Communities of Practice (CoP) are suggested as an ideal framework within which noncanonical knowledge creation can be done . By turning classrooms into an adapted CoP, instructors are situated to move beyond the texts or canons of their disciplines. This occurs as they a) invite unique student contributions to create ideas and knowledge that go beyond existing texts, b) develop trust and community among students that goes beyond simple icebreakers and standard group work, and c) engage consistently in action that recognizes the practical utility of what is learned. The goal is to encourage the creation and discovery of noncanonical knowledge that goes beyond current canonical texts. It is a means of fulfilling the mission of New Librarianship: “To improve society through facilitating knowledge creation in their communities” [1, p. 15]. The goal is for students to begin their careers already equipped with innovative ideas and a recognition of the processes for developing and implementing them. Rather than isolate this as a separate class, a noncanonical approach is offered as a component for every class, irrespective of content. In this way, innovation – and the goal of librarianship and other information/knowledge professions – becomes embedded in the curriculum writ large.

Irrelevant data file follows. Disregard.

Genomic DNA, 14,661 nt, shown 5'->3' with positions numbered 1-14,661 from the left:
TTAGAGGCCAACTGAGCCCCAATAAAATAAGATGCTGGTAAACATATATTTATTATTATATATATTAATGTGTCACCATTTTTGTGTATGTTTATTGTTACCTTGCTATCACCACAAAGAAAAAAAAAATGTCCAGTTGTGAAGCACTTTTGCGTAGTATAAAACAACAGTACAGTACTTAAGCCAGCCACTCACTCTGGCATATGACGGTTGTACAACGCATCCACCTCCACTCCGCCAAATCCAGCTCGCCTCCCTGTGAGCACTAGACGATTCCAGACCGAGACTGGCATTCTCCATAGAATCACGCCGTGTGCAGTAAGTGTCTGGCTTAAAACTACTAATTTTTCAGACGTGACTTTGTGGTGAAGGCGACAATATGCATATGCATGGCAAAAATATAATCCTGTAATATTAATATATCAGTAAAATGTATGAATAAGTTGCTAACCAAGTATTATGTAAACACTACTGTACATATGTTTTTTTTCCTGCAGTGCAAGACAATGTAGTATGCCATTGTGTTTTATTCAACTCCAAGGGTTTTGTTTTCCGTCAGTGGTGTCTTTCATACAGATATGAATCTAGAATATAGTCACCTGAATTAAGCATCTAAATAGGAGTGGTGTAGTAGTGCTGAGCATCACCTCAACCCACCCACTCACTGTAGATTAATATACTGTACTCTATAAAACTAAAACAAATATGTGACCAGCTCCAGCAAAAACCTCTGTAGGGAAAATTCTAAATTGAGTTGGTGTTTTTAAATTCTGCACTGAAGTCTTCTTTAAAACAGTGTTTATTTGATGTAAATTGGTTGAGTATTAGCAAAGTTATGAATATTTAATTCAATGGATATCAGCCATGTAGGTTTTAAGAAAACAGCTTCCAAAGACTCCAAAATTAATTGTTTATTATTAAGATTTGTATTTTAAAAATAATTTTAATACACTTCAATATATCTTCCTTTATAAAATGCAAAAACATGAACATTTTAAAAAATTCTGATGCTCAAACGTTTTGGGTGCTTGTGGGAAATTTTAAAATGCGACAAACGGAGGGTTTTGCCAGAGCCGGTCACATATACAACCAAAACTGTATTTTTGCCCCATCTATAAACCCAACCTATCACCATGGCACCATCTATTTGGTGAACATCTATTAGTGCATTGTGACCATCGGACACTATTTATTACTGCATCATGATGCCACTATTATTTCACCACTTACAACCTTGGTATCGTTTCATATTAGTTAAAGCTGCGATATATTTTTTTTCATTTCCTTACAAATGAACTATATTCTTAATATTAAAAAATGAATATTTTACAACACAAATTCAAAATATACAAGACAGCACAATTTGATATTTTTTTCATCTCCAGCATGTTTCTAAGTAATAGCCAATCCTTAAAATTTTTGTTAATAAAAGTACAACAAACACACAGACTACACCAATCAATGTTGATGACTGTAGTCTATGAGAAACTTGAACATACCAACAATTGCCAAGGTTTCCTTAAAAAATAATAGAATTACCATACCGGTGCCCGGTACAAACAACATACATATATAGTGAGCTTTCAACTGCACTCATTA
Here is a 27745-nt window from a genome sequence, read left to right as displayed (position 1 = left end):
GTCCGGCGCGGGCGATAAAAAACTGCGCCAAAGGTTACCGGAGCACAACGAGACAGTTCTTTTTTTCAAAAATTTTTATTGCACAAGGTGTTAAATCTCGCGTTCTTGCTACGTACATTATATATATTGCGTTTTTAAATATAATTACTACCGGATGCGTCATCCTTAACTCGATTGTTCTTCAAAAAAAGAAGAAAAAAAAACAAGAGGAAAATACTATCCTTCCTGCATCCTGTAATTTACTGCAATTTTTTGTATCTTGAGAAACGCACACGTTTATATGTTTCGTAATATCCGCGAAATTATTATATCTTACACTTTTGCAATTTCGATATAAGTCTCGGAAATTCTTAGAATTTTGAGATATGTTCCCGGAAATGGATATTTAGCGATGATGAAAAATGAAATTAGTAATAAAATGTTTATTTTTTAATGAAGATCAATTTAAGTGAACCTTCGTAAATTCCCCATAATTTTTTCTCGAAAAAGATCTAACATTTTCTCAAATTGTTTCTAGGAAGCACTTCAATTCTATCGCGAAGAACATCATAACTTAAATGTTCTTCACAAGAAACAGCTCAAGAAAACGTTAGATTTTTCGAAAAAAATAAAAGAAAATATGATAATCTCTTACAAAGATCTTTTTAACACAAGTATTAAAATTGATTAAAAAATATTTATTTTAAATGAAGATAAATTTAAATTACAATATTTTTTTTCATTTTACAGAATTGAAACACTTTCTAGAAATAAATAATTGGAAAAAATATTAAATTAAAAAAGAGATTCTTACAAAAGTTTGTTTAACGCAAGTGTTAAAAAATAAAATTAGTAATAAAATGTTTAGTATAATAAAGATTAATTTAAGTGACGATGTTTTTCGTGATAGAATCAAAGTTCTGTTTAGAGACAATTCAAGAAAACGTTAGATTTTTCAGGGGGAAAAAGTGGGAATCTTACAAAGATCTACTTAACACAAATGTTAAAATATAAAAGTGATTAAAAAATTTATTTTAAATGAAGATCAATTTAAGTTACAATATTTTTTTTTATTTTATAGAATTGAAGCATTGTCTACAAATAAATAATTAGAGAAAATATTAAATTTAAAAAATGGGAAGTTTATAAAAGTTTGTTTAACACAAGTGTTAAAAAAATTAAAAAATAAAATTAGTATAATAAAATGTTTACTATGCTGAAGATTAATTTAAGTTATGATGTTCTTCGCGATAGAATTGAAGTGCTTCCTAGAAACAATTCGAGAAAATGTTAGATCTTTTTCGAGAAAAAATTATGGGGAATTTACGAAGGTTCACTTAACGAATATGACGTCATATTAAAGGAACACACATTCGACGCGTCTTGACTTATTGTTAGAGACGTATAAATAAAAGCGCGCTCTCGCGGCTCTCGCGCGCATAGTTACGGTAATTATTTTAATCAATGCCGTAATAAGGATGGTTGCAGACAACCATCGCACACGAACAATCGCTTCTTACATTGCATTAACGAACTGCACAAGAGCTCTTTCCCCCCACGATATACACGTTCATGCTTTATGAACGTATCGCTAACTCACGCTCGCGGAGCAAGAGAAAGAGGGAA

2.Existing instructional modes